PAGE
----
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Distracted programmer

The author of the article - a programmer with sixteen years of experience - was faced with the impossibility of sitting at a computer for a long time (as many of us do). In this article, he talks about how to organize your workflow so that frequent breaks do not harm the ability to focus on work and work efficiency. In principle, quite well-known things, but for me personally, the inversion of priorities and the fact that you can work while distracting and not losing your thoughts became the news for me.

I can’t sit at a table for more than an hour without pain, and I can’t work more than a standard eight-hour day. The problem is that for the last 15 years my strategy of work has been to catch the “flow” and then code for a very long time without interruptions. This strategy is very popular with coders who like to lock themselves for a day, put on headphones and disconnect from the outside world - and that is why they react so painfully when they are distracted. Programming requires concentration, and concentration works on the principle of a valve mechanism - it takes time to warm up and start up, so it is better not to stop an already running mechanism.

I did not think that there were other ways of programming, and I was already beginning to accept the fact that I was doomed to low productivity. But over the past 6 months I have found that “slow warming up and long work without interruptions” is an acquired behavior, not innate, and it is quite possible to retrain to other rhythms of activity. It looks like a multi-phase dream - as soon as you are used to doing things in a certain way, any changes are very laborious, but possible - with enough motivation and time to get used to.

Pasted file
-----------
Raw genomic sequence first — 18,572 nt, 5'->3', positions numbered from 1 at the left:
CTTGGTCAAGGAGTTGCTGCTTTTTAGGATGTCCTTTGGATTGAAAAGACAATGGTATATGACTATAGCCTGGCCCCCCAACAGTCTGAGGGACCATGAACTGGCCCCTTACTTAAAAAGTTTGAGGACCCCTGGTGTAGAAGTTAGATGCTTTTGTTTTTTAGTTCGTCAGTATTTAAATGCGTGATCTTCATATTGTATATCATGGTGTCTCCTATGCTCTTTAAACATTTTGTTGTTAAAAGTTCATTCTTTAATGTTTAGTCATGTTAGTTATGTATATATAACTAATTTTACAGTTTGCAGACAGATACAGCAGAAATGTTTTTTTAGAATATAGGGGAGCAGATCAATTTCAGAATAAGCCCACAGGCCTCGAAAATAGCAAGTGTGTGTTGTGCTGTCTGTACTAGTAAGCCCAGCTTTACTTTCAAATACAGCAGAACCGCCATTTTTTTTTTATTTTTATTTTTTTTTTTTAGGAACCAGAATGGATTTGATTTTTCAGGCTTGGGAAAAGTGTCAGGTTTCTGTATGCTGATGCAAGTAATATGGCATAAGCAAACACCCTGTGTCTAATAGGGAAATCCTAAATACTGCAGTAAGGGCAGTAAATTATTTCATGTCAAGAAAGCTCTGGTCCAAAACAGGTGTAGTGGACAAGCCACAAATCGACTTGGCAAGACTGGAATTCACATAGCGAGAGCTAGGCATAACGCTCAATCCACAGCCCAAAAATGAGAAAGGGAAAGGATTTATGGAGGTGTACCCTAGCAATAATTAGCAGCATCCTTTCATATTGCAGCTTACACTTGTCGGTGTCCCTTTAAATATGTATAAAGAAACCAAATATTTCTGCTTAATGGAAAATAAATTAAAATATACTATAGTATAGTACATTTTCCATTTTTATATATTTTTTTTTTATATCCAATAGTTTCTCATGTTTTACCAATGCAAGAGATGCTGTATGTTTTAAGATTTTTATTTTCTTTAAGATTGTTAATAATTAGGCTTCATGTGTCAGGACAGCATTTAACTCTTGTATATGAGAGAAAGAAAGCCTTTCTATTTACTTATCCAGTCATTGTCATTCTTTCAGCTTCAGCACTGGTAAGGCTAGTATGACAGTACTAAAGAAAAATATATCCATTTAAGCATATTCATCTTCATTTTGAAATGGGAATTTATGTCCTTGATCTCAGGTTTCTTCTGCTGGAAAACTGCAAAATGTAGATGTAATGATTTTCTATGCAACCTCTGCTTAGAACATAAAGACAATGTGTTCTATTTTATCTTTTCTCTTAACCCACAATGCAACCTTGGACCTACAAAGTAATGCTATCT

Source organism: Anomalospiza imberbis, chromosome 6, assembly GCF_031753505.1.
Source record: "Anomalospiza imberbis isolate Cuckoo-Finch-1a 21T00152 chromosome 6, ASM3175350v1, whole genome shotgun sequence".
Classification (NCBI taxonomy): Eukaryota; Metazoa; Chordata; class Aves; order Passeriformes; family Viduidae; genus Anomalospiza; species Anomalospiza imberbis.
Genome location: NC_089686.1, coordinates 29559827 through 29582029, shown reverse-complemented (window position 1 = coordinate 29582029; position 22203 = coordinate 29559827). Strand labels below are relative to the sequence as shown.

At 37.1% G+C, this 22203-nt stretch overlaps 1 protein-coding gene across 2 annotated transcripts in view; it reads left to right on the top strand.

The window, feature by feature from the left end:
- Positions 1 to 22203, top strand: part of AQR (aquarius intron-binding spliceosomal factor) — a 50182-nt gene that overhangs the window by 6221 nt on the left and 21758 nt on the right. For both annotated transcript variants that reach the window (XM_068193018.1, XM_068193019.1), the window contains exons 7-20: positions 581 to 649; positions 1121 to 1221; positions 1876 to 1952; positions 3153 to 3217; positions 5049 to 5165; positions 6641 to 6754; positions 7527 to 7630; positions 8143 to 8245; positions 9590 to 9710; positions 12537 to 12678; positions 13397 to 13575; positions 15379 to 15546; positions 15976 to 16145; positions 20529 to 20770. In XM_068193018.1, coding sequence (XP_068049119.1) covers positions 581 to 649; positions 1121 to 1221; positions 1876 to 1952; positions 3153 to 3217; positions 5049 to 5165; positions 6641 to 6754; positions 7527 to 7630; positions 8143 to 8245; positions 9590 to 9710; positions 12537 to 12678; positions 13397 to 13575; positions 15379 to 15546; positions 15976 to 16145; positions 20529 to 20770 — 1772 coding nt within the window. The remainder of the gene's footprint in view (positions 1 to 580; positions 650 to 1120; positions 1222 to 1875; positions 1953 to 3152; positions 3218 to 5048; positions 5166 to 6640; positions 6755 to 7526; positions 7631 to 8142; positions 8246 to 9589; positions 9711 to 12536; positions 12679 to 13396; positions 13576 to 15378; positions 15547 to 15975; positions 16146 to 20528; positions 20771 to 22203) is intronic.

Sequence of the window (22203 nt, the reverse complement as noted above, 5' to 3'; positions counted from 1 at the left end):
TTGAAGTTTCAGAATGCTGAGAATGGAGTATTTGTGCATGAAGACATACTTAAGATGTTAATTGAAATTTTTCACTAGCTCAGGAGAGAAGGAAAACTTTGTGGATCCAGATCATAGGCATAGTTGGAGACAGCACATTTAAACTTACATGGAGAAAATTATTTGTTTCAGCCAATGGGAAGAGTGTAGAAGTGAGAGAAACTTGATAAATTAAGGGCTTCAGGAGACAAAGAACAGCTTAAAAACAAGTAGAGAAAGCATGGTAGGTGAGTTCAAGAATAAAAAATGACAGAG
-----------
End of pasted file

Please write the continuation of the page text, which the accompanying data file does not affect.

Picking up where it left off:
So, my goal was to learn how to work with small approaches while maintaining efficiency. The trick is how to learn to return to the “stream” as quickly as possible - just as people practicing multiphase sleep, quickly reach the REM phase. What methods did I use to achieve this?

1. Greet breaks

This is not so much a technique as a psychological attitude, a thread running through all the following tips. Instead of avoiding interruptions at all costs, accept them and learn how to handle them. This is not easy - at first it will seem to you that you are distracted all the time, you do not have time to do anything, and you will want to quit it and return to your usual pattern of behavior. You need to endure this stage and learn to take breaks as part of your rhythm.

2. Store context in external memory

The most annoying thing about being distracted from work is the loss of context. When you are “in the flow,” you hold most of the context in your head, constantly changing it and adjusting it to what you are doing. If you digress, the picture is lost, and its restoration requires a fair amount of time. My recipe for dealing with this is to bring out as much detail as possible on as many levels as possible.

2.1. Comment on the current task.

I am my own chronicler. I write down all the time what I'm doing, be it a comment for the ticket, frequent commits with detailed comments or just notes on paper. For reference, approximately every half hour I have a new fragment of the external context, otherwise it will be harder to restore it after the break. It is not so burdensome, takes very little time, and has other advantages - for example, it helps to systematize thoughts and better track the decision-making process.

2.2. Ruthlessly ignore neighboring questions